|Publication number||US5188256 A|
|Application number||US 07/562,518|
|Publication date||Feb 23, 1993|
|Filing date||Aug 6, 1990|
|Priority date||Aug 6, 1990|
|Publication number||07562518, 562518, US 5188256 A, US 5188256A, US-A-5188256, US5188256 A, US5188256A|
|Inventors||John R. Nottingham, John Spirk, Craig M. Saunders, Paul E. Brokaw|
|Original Assignee||Nottingham-Spirk Design Associates, Inc.|
|Export Citation||BiBTeX, EndNote, RefMan|
|Patent Citations (20), Referenced by (16), Classifications (29), Legal Events (5)|
|External Links: USPTO, USPTO Assignment, Espacenet|
The present invention relates to an apparatus and a method for dispensing hot melt adhesive or other materials. The apparatus comprises a dispenser which is heated by microwaves and then used to dispense a material therefrom. The dispenser is specifically designed to convert microwave energy into heat and to transfer the heat to the material to be dispensed. The dispenser is particularly useful for heating and dispensing a material (e.g. a hot melt adhesive) which is capable of changing from a solid state or a state of high viscosity to a state of low viscosity when heated above a predetermined threshold temperature, thereby enabling the material to be dispensed when in the state of low viscosity.
Conventionally, hot melt adhesive was applied using hot melt adhesive applicators (glue guns). These glue guns were designed to be connected to a wall socket by an electrical cord and plug for continuously applying electrical power to the glue gun, thereby melting the adhesive in the glue gun. This meant that the range over which the glue gun could physically operate was determined by the length of the electrical cord coupling the glue gun to the wall socket. Moreover, the cord at times presented a physical obstacle for a user to maneuver around when using the glue gun.
To solve these problems, a cordless glue gun was designed. A cordless glue gun is a glue gun that can detach from its source of electricity so that it can operate without an electrical cord. In designing a cordless glue gun, significant attention needs to be paid to the support structure for the gun. The support structure must conveniently support the glue gun and enable the glue gun to be electrically energized (heated) while it is on the support structure. Moreover, the support structure and the glue gun need to be designed to enable convenient release of the glue gun from the support structure and from the source of electricity when it is desired to use the glue gun. Toward these purposes, the support structure includes a socket for transmitting electrical energy to the glue gun and a release mechanism enabling the glue gun to be disconnected from the socket when it is released from the support structure.
Despite the improvements that a cordless glue gun offers over a conventional glue gun, a cordless glue gun still has its drawbacks. Although the cordless glue gun does not require continuous electrical power, it must be initially electrically heated while on the support structure and may require intermittent electrical heating to maintain the hot melt adhesive in a state of low viscosity. Additionally, both the conventional glue gun and the cordless glue gun require hot melt adhesive sticks or other forms of bulk adhesive to be inserted into the glue gun. This requires the purchase of the hot melt adhesive separate from the purchase of the glue gun itself and the handling of the hot melt adhesive before each use of the glue gun. Moreover, both the conventional glue gun and the cordless glue gun are bulky, relatively expensive to purchase, need a relatively long preheating time before glue can be dispensed, and a relatively long cool down period before being stored away.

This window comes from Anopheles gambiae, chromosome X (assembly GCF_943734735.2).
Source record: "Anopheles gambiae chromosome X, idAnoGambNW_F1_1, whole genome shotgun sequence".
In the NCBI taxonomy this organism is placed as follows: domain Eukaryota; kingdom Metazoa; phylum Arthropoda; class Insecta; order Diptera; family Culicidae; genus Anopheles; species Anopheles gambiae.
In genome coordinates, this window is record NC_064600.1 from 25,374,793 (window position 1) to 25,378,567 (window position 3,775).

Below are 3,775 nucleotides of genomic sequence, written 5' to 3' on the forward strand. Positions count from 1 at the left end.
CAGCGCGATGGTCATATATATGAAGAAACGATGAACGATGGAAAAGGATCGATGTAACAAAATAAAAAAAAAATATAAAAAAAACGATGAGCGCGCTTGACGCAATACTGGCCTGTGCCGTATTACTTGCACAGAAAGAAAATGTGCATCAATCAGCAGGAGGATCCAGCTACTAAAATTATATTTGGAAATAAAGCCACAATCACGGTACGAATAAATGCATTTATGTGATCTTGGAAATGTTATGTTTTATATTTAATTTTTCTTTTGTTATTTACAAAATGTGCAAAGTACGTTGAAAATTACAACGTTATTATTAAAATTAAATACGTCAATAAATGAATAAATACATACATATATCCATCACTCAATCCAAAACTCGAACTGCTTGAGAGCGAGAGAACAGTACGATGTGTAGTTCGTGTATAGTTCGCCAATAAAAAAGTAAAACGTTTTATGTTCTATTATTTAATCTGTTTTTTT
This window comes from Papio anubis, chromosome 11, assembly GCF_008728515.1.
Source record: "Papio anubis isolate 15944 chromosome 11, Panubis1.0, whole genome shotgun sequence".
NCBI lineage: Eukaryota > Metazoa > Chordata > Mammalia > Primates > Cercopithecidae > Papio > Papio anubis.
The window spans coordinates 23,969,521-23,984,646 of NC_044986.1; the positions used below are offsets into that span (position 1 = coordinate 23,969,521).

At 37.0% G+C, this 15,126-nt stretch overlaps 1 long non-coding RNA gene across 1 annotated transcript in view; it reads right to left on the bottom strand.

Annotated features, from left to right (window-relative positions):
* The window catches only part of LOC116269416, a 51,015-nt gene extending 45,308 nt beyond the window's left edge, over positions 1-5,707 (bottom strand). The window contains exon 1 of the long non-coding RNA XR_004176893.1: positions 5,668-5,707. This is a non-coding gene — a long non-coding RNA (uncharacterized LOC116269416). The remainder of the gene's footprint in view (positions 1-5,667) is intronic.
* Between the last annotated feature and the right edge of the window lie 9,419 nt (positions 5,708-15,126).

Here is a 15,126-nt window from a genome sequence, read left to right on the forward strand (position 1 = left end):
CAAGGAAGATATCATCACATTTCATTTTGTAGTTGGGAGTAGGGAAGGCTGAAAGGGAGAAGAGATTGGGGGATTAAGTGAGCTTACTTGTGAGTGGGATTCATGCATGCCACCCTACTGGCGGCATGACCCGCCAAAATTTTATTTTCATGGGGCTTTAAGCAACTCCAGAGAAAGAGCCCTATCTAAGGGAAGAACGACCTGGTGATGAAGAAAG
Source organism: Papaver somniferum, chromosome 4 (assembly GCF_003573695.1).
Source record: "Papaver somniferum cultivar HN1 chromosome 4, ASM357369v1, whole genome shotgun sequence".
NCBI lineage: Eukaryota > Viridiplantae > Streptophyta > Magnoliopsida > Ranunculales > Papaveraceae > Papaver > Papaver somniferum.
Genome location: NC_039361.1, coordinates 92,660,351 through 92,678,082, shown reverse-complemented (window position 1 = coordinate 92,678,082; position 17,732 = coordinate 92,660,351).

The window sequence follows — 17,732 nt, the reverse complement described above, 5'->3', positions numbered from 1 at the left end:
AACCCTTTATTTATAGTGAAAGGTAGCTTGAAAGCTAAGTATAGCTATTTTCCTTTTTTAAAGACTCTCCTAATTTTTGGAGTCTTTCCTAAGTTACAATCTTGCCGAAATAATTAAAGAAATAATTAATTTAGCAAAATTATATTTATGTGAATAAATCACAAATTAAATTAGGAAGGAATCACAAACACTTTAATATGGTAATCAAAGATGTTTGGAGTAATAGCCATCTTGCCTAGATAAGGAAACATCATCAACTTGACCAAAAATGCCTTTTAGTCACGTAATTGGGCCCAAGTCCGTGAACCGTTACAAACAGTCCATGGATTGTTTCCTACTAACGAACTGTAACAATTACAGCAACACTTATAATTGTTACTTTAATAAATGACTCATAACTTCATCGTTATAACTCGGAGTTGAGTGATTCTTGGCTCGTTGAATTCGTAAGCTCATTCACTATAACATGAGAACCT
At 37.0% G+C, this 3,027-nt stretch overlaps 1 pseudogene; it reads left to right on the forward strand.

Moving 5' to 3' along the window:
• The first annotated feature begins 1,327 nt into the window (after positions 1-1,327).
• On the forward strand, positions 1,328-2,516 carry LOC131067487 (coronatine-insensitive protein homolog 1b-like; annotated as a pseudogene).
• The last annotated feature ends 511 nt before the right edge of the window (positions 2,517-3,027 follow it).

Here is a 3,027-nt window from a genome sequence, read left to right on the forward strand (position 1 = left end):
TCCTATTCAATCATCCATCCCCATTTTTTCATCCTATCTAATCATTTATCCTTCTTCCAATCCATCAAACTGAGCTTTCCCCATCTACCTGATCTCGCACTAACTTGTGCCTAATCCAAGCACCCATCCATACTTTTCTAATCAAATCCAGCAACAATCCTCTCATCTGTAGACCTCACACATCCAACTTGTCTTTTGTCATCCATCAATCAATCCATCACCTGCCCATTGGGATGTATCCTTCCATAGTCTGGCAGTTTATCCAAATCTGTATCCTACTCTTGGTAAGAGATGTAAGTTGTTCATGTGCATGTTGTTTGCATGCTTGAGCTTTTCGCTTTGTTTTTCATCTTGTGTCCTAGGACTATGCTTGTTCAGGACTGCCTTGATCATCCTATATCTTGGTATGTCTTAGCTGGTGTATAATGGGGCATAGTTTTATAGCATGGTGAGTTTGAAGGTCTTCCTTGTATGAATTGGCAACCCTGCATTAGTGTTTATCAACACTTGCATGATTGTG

The present invention provides a totally new approach to the concept of hot melt adhesive dispensers. The present invention provides a dispenser which is disposable, small, relatively inexpensive, and capable of being heated in a microwave oven. In addition, the dispenser concept of the invention is also believed to be useful for dispensing a variety of other materials, such as food products (i.e. hard candy, chocolate), solder, wax, and oil.
Generally, the present invention provides a new and useful apparatus and method for dispensing materials capable of changing from a solid state or a state of high viscosity to a state of low viscosity when heated above a predetermined threshold temperature.
In accordance with the preferred embodiment of the present invention, the dispenser includes a first material to be dispensed, a second material in a heat transfer relationship with the first material, a container within which the first material and the second material are disposed, and an outlet through which the first material can be dispensed.
The first material is capable of changing from a solid state or a state of high viscosity to a state of low viscosity when heated above a predetermined temperature. According to the preferred embodiment, this material is a hot melt adhesive. This first material is in a heat transfer relationship with a second material. The second material is adapted to be heated above a predetermined temperature when subjected to microwaves for at least a predetermined period of time. According to the preferred embodiment, this material is a susceptor.
Both the first material and the second material are disposed within a container. According to the preferred embodiment, the second material surrounds the first material. The first material is dispensed from the container through an outlet. According to the preferred embodiment, the outlet is a nozzle through which the first material can be dispensed (preferably extruded). Additionally, the second material is disposed within the nozzle to maintain heat in the nozzle for a period of time after the dispenser has been subjected to microwaves. This allows the first material in the nozzle to remain in a state of low viscosity for a longer period of time after the dispenser is removed from the microwave oven.